Using Kydavra ItakuraSaitoSelector for feature selection

Using Kydavra ItakuraSaitoSelector for feature selection

What is ItakuraSaitoSelector?

It is a selector that is based on Itakura-Saito divergence, which measures the difference between an original spectrum and an approximation of it. The spectrum can be thought of as a continuous distribution.

Since in Machine Learning we usually deal with observable data, we will consider dicrete distributions, or finite distributions.

How is it calculated ?

Itakura-Saito divergence is a Bregman divergence generated by minus logarithmic function. It can be calculated with the following formula:

sum of the difference between p(i)/q(i), log(p(i)/q(i)) and 1

where P and Q are distributions.

Using ItakuraSaitoSelector

The ItakuraSaitoSelector constructor has the following parameters:

  1. EPS (float, default: 0.0001): a small value to add to the feature column in order to avoid division by zero.
  2. min_divergence (int, default: 0): the minimum accepted divergence with the target column
  3. max_divergence (int, default: 10): the maximum accepted divergence with the target column

The select method has the following parameters:

  1. dataframe (pd.DataFrame): the dataframe for which to apply the selector
  2. target (str): the name of the column that the feature columns will be compared with

This method returns a list of the column names selected from the dataframe.

Example using ItakuraSaitoSelector

First of all, you should install kydavra if you don’t have it yet:

pip install kydavra

Now, you can import the selector:

from kydavra import ItakuraSaitoSelector

Import a dataset and create a dataframe:

import pandas as pd

df = pd.read_csv('./heart.csv')

Because our selector expects numerical valued features, let’s select the columns that have a numerical data type:

df = df.select_dtypes('number')

Let’s instanciate our selector and choose the features compared with the ‘target’ column:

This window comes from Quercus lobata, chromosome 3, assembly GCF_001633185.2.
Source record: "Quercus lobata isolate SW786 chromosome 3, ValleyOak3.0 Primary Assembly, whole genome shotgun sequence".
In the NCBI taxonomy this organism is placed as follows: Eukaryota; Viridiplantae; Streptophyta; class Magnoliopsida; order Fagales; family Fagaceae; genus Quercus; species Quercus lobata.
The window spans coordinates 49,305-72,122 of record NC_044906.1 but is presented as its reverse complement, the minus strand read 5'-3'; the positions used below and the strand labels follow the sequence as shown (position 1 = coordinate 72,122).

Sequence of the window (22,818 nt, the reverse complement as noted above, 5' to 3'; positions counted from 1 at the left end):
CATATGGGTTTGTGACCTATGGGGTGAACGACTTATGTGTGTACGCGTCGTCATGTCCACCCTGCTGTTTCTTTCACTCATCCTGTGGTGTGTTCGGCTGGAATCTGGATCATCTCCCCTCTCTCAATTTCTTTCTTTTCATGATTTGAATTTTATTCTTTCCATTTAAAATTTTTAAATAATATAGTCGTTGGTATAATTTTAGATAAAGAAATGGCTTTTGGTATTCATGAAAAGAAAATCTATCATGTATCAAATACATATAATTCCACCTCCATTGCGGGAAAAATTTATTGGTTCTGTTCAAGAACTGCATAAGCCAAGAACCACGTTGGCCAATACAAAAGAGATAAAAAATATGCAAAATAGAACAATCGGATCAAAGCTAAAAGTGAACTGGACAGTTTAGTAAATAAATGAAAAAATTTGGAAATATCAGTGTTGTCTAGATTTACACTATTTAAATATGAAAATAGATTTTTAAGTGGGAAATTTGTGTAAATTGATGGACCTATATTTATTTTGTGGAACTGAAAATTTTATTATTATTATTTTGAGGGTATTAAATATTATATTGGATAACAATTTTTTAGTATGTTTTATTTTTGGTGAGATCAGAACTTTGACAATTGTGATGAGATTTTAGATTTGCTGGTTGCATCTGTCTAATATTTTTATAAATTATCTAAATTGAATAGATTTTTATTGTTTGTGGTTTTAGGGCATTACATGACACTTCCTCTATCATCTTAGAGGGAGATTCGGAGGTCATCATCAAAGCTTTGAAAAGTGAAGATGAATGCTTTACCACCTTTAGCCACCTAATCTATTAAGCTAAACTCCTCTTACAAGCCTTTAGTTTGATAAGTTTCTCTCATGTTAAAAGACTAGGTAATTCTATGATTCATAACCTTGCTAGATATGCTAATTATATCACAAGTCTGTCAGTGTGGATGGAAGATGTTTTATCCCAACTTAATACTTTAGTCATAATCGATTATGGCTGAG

cols = ItakuraSaitoSelector().select(df, 'target')

The selector returns the list of column names of the features that have a divergence with the choosen column between min_divergence and max_divergence.

With the heart.csv dataset in this example, the selector returns the following columns:

['age', 'cp', 'trestbps', 'chol', 'thalach', 'slope', 'thal']

If we limit the divergence of the selected columns to be between 1 and 3 relative to the target column, we get the following:

['age', 'trestbps', 'chol', 'thalach', 'slope', 'thal']

For divergence between 1 and 2 we get:

['age', 'trestbps', 'chol', 'thalach', 'thal']

Use case

As we started with the heart disease dataset, let’s finish with it. We are to create a classification model that has to predict if a given patient has a heart disease or not.

You can find the dataset here:

Let’s create two models. One will be trained without feature selection and one trained with selected features from our selector.

Start with importing the dataset:

import pandas as pd

df = pd.read_csv('./heart.csv')
X = df.drop(columns=['target'])
y = df['target']

Now create the model without the selector:

from sklearn.linear_model import LogisticRegression
from sklearn.model_selection import train_test_split

X_train, X_test, y_train, y_test = train_test_split(X, y)
clf = LogisticRegression().fit(X_train, y_train)

Now, let’s add some metrics to be able to compare the two models:

from sklearn.metrics import accuracy_score, recall_score, roc_auc_score

print('Without selector:')
print(f'accuracy: {accuracy_score(y_test, clf.predict(X_test)):.2f}')
print(f'recall {recall_score(y_test, clf.predict(X_test)):.2f}')
print(f'AUC {roc_auc_score(y_test, clf.predict(X_test)):.2f}')

Good. Now let’s do the same thing for the second model and apply the selector. First, import it:

from kydavra import ItakuraSaitoSelector

We will use the columns that have a divergence between 1 and 3 relative to the target column (which in this dataset is named ‘target’ for convenience):

itakura = ItakuraSaitoSelector(min_divergence=1, max_divergence=3)
cols =, 'target')
print(f'\nselected columns: {cols}')

Now, let’s select these columns from the DataFrame. The target column remains the same:

X = df[cols]
y = df['target']

Continue with creating the model and printing the metrics:

X_train, X_test, y_train, y_test = train_test_split(X, y)
clf_with_selector = LogisticRegression().fit(X_train, y_train)

print('\nWith selector:')
print(f'accuracy: {accuracy_score(y_test, clf_with_selector.predict(X_test)):.2f}')
print(f'recall {recall_score(y_test,
print(f'AUC {roc_auc_score(y_test, clf_with_selector.predict(X_test)):.2f}')

Here is what the program outputs:

Without selector:
accuracy: 0.79
recall 0.90
AUC 0.79selected columns: ['age', 'trestbps', 'chol', 'thalach', 'slope', 'thal']With selector:
accuracy: 0.82
recall 0.86
AUC 0.81

In the case of heart disease dataset, as this is a small dataset, if we remove columns, we’ll lose precious information the model trains with. But, if we had a bigger dataset with correlated feature columns, then using ItakuraSaitoSelector will help improve the model.

Made with ❤ by Sigmoid.

Follow us on Facebook, Instagram and LinkedIn:


Community guidelines